Chassis shortage across the supply chain vehicle: Here’s how to keep operations going and clients happy

Finding solutions during a poorly timed chassis shortage

When the pandemic created snarls in supply chains, some impacts were immediate and very visible. But others took time to manifest, only to introduce new problems just as the industry was seemingly finding solutions to the earlier ones. One example now facing the industry is a shortage of chassis, which is threatening to introduce a new round of cost increases and inefficiencies. The pandemic slowed down the process of manufacturing new chassis.

This could not have happened at a worse time. In the United States, each year, we now deliver approximately 35 million domestic and international containers from some sort of hub to a customer. Yet we now have only 700,000 chassis available to facilitate those deliveries.

How is the industry handling the shortages?

Many of these should have been scrapped years ago, and the industry has been engaged in that process for the past 5 to 8 years. But you can’t scrap chassis if you don’t get new ones, and manufacturers are putting buyers on waiting lists that can require a wait of 18 months.

In lieu of a purchase, many carriers are looking to rent chassis, but supply is limited. Worsening the problem is that other supply chain pressures at ports have turned too many chassis into long-term storage units, which is keeping them out of circulation for transport.

A supply chain without enough chassis is a nightmare scenario. Imagine the inefficiency of loading each container individually from an ocean carrier onto a flatbed trailer. Imagine the delays at ports – and the resulting demurrage fees – as carriers are forced to plod through such a process. It seems impossible that we could face such a situation, but the risk of it grows the longer the industry lacks the number of chassis the current volume demands.

Finding solutions during a poorly timed chassis shortage

The situation is presenting some real coordination challenges for 3PLs, carriers and shippers. Whether we’re talking about one-day or half-day moves within 100 miles of a hub, or longer moves of 300-to-500 miles from a hub, it is always difficult to coordinate getting the right number of chassis in the right location for the number of containers coming back.

Even the major carriers who own their chassis have to rely on available chassis to handle overflow during heavy-volume periods. Smaller carriers might have a pool of 10 or 20 chassis, but they will also do a lot of chassis leasing. Right now one firm, an investment group known as Apollo, owns the majority of chassis that are available for lease in the U.S.

Leasing is only a band-aid to a much deeper wound

Leasing can solve a problem for short term, but a carrier is better off having its own chassis. It’s critical for them to control the way their containers are being turned so chassis aren’t being turned into storage units. New chassis usually cost between $15,000 and $25,000, which is not a small investment but pales in comparison to the cost of not having them.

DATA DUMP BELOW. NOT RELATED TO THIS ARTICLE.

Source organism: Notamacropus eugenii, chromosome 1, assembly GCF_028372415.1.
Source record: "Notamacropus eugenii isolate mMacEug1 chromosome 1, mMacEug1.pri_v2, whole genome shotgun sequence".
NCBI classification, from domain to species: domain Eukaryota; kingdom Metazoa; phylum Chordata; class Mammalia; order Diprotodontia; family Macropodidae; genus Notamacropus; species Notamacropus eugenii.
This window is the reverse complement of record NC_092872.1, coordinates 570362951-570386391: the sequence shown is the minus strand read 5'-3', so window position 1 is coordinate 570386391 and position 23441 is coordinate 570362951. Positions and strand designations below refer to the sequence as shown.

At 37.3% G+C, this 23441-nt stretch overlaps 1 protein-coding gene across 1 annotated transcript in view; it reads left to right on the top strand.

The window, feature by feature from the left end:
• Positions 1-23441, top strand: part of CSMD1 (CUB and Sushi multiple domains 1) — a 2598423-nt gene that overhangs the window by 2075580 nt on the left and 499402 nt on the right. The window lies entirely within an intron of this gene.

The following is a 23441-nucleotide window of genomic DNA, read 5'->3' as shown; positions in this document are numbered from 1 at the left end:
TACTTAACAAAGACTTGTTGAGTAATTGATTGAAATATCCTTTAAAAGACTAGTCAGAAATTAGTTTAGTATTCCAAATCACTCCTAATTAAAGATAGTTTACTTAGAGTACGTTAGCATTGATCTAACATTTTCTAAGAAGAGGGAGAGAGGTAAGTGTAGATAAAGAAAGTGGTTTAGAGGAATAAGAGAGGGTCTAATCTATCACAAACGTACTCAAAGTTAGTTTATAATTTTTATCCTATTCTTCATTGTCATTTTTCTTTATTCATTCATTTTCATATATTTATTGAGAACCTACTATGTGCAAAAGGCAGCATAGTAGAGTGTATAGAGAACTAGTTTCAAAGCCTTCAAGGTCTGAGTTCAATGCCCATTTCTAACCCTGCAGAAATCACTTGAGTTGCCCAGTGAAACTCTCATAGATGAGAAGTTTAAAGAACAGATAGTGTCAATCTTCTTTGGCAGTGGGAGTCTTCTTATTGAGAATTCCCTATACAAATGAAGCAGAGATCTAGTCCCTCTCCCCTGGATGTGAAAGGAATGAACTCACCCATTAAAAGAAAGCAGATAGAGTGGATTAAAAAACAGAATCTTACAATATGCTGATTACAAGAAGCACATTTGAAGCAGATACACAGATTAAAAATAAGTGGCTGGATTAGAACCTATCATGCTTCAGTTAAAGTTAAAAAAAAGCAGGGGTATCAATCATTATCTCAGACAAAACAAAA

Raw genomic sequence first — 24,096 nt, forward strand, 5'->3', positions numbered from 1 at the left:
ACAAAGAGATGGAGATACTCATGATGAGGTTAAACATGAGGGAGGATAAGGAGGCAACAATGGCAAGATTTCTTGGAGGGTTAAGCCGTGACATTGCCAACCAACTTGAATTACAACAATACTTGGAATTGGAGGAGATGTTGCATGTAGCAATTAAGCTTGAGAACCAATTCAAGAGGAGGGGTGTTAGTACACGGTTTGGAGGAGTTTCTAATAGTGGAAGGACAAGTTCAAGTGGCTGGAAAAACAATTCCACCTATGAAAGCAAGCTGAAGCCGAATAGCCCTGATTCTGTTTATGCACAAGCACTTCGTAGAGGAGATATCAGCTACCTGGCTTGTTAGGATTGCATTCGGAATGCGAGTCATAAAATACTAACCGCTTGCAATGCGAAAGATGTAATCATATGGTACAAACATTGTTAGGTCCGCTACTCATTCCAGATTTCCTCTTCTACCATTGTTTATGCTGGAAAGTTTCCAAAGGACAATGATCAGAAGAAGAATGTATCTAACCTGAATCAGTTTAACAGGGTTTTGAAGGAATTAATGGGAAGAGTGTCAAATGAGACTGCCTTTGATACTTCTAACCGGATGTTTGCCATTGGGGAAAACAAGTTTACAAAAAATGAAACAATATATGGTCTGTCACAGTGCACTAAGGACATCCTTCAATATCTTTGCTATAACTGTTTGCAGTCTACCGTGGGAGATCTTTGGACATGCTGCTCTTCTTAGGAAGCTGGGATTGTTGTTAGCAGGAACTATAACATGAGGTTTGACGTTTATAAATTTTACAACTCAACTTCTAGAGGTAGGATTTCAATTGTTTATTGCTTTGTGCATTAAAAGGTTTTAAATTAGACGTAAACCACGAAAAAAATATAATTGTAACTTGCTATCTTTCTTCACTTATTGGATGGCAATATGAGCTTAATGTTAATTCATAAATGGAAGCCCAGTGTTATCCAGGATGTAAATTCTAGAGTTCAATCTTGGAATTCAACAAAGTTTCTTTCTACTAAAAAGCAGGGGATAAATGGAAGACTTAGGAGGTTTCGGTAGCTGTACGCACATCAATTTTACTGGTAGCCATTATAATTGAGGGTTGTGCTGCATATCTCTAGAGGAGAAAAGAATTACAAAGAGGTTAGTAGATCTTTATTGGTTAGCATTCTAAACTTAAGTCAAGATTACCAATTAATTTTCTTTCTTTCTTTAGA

But when you have to wait 18 months to get the chassis you need, you do what you have to do. That is what far too many smaller carriers are facing right now. And small carriers represent the bulk of the nation’s capacity right now, so they need solutions. Many of them who work with us are turning to what we call a power-only move, in which we get the driver and the tractor, then coordinate the equipment they need via rental or short-term lease.

Finding solutions during a poorly timed chassis shortage

We spend considerable time making sure chassis are available, either from one of our pools or from one of the leasing companies we work with. This problem is about to hit critical mass as peak season approaches. Most economists believe volume in August, September and October will be higher than in recent years. If it comes back as hard as the predictions, it’s going to suck up a lot of capacity and worsen the problems caused by the shortage.

We’re already seeing the effects at the ports of LA and Long Beach, where growing volumes of cargo are being stored directly on the ground. Carriers hauling containers from the port of Chicago say they’re scrambling while providers search for mechanics to fix their chassis.

The only real solutions for the industry, until more chassis become available, are to tighten up protocols, use innovative technology to help maximize container visibility and take advantage of experts such as 3PLs to eliminate as many inefficiencies as possible in the process.

Shippers and carriers can’t will more chassis into existence, but they can protect themselves from the most serious consequences of the shortage by improving their own operational efficiencies. When the shortage is resolved, those improved efficiencies can still work for you.

Karl Fillhouer is the Vice President of Sales and Operations at Circle Logistics. Circle Logistics is a privately held third-party logistics company committed to delivering on three core promises to their customers: No Fail Service, Personalized Communication, and Innovative Solutions.

Karl Fillhouer, Vice President of Sales and Operations, Circle Logistics